Camiguin: 5 Amazing Places to Consider and more..

I promise, if I pass this exam, I’m going somewhere new!

All glory to God, I passed the exam that took me 8 long months to prepare! Hence, not to disappoint my inspired and grateful self, this Camiguin travel came to reality. I traveled with my sister who, by the way, just graduated from college,  so it was like a double celebration! Yehey!

How we got there: From Tagbi-Jagna-Balbagon Port

Since we live in Tagbilaran City, Bohol, we had to take a 2-hour bus ride to Jagna, where the Ferry  (Super Shuttle Ferry 21) to Camiguin is. The  Jagna-Camiguin trips are only available every  M-W-Fs at 1PM so we decided to go on a Friday, Oct 28, 2016.  The entire ferry ride took us 4 glorious hours! Yes, glorious, because I didn’t notice the length of time we were seated for we were entertained by dolphins along! Believe me, I live in a province known for dolphin-watching attractions but it was my first time to see them! What a shame, right? LOL! These creatures were really charming and playful. One would  just randomly appear and then others will play along with others. Seriously, could it be any fun than that? It was what made the trip really light and worth it!

This was one of the travels that was really memorable for me. It’s my first travel with my sister. Also, a local who happens to be a friend from church  were generous enough to offer tour/guide us around the province while we were there. Blessed, indeed! In addition, I would say this was one of my most relaxed travel. Usually with my previous ones, I had to always be conscious about our time and the next where-to’s. This time was different, just like the laid back environment of the place, we kind of took things as slow and calmly as possible which absolutely made me realize, “this is what real travel must look and feel like”.

Where we stayed:

There are a lot of places to stay in Camiguin and they are mostly budget-friendly.  RD SABACAJAN COTTAGES / PENSION HOUSE in Yumbing was our home for 3 nights stay in Camiguin.  Pretty much it’s cheap, I paid less that P2000 for a room for 3 persons in the entire stay (4 days, 3 nights, 3 persons). I would totally recommend that you book cottages in Yumbing since it’s the very center of the province. It’s near their famous restaurants and must-see attractions.


Early morning walk along the black-sand beach outside Pabacalan cottages. I lost my photos of the cottages and our room 😦

Means of Transportation:

There’s not much available transportation in Camiguin. We were just really blessed that we didn’t have to hire their multicabs/ habal-habals/motorelas since we had our own private ride. But there was one time when we rode a motorela, and paid P8 per person from our inn to the port for White Island. Anyway, Camiguin is a small province, you can see its entirety within  a day so getting lost is not to be dreaded. But if you are from Yumbing and you’d have to go to different towns, then you need to hire (pakyaw) a rela/multicab to get there. Of course, there’s a different rate for that.


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This is how a Motorela looks like.


LANZONES Festival. We actually came there during their week-long Lanzones Festival. It’s their annual thanksgiving celebration for Camiguin Island’s bountiful harvest in time for the season of the tropical fruit lanzones.  Of course, it served both it’s pros and cons. One of the pros is that it’s the best time for the fruit tasting. The province becomes hyped-up as well. But the volume of visitors are greater than of the rest of the year so you’d expect overcrowding in places tourists normally goes to. That’s something I like the least. Since we arrived there at almost dinner time already,  we’ve gone straight ahead to their town expo. Different restaurants all around Camiguin were open in the said expo therefore it was the best place to have our tummies filled. Aside from that, carnival rides like Ferris wheel, caterpillar and the likes were greatly enjoyed by both locals and tourists. Booths selling their locally made products that are good for souvenirs were also showcased. What festival expo would be complete without the object of its celebration? And true enough, they grow the sweetest Lanzones ever!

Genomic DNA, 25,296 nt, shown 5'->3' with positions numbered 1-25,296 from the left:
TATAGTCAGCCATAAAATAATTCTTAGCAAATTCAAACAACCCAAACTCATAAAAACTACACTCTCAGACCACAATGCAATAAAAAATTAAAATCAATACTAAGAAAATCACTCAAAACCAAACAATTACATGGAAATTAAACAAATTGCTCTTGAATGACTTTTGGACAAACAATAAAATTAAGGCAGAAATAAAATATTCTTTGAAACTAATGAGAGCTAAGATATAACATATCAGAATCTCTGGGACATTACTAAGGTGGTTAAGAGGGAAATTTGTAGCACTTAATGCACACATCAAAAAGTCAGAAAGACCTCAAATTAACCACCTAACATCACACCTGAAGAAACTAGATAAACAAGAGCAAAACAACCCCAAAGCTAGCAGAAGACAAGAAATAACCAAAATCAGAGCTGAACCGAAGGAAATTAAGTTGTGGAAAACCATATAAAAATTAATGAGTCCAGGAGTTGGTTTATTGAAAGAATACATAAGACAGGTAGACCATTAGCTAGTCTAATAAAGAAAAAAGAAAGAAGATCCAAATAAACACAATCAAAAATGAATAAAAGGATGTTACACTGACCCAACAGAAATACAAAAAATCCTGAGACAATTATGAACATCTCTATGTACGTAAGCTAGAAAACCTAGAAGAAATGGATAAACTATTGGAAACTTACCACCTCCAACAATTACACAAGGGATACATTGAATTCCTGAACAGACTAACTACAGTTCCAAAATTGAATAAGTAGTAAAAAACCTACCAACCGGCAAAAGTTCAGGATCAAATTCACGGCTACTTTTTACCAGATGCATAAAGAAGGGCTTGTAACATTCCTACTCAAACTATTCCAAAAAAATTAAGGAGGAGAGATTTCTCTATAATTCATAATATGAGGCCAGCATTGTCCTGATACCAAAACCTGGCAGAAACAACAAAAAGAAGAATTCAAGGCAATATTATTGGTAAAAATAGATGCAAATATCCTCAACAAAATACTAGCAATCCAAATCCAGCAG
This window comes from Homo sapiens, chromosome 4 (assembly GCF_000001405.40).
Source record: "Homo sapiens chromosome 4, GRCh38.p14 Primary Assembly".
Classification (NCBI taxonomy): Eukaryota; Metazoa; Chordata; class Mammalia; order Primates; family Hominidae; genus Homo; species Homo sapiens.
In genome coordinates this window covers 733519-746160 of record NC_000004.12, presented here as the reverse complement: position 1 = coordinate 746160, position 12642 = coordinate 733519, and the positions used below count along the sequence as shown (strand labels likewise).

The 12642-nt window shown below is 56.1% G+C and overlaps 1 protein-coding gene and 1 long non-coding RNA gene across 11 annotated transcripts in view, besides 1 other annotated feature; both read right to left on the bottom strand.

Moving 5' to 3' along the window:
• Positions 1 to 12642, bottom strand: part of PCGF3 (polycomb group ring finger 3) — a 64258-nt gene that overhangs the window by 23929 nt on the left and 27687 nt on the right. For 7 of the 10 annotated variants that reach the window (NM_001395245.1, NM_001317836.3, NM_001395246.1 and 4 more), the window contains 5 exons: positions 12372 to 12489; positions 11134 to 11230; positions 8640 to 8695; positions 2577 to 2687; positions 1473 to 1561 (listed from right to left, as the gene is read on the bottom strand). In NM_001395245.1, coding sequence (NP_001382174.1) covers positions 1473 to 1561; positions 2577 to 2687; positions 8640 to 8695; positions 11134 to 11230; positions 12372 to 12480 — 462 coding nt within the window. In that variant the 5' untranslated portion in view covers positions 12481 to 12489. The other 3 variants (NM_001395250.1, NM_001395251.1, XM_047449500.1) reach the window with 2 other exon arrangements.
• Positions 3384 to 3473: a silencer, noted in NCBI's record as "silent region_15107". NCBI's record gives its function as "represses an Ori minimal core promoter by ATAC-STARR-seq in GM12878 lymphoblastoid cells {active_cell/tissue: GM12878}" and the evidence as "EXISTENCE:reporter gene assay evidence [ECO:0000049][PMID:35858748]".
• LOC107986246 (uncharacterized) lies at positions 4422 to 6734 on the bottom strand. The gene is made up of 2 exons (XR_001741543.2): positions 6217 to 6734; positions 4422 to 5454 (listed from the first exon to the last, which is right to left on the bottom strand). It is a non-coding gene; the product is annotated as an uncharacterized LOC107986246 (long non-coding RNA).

So after roaming around the place and some chit-chat with our friends from there, we needed to kiss the day goodbye to our inn.


5 of Camiguin’s must-see places: 


  1. White Island in  Yumbing, Mambajao– It’s not necessarily an island, more like a sandbar that’s pearly white under the imposing stare of Mt. Hibok-Hibok hence the name (White Island).

White Island’s panoramic view. Isn’t it captivating? 

We hired a motor-banca to the island at P510 charge. Sounds pricey? Not much for bigger groups. Five to ten persons would positively fit in the motor-banca but we’re only a group of 3 so our expenses was of greater proportion . Honestly though, you would no longer mind the expenses when you get there. It’s beautiful. The bluish-green sea water is crystal clear. Mt Hibok-Hibok from afar with the highly contrasting white clouds over it really served well as a lovely backdrop! Staying there for about 2-3 hours got us our uneven discolorations! (It’s not a lovely tan, so it’s discoloration!)


The port to White Island

White Island

I will trade my  whitening Kojic soaps for this place!

It was almost lunch-time when we decided to go back to our place. We just had a quick shower and headed for a meal thru a motorela.


2. Tuasan Falls in Catarman.

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The thought of  waterfalls or springs really freaks me out. Other than the ocean, bodies of  water would generally terrify me, so I don’t necessarily enjoy being in it. What I love doing though is looking at it and listening to the water’s rushing sound from a distance. Unfortunately, we weren’t able to visit some springs because Ardent Spring, for an instance, was dried out that time and didn’t have much interest on trying some other springs, I guess.



I’m introverting (for the lack of a better term!) while my company’s enjoying in the waters!

3. Old Guiob Church Ruins in Catarman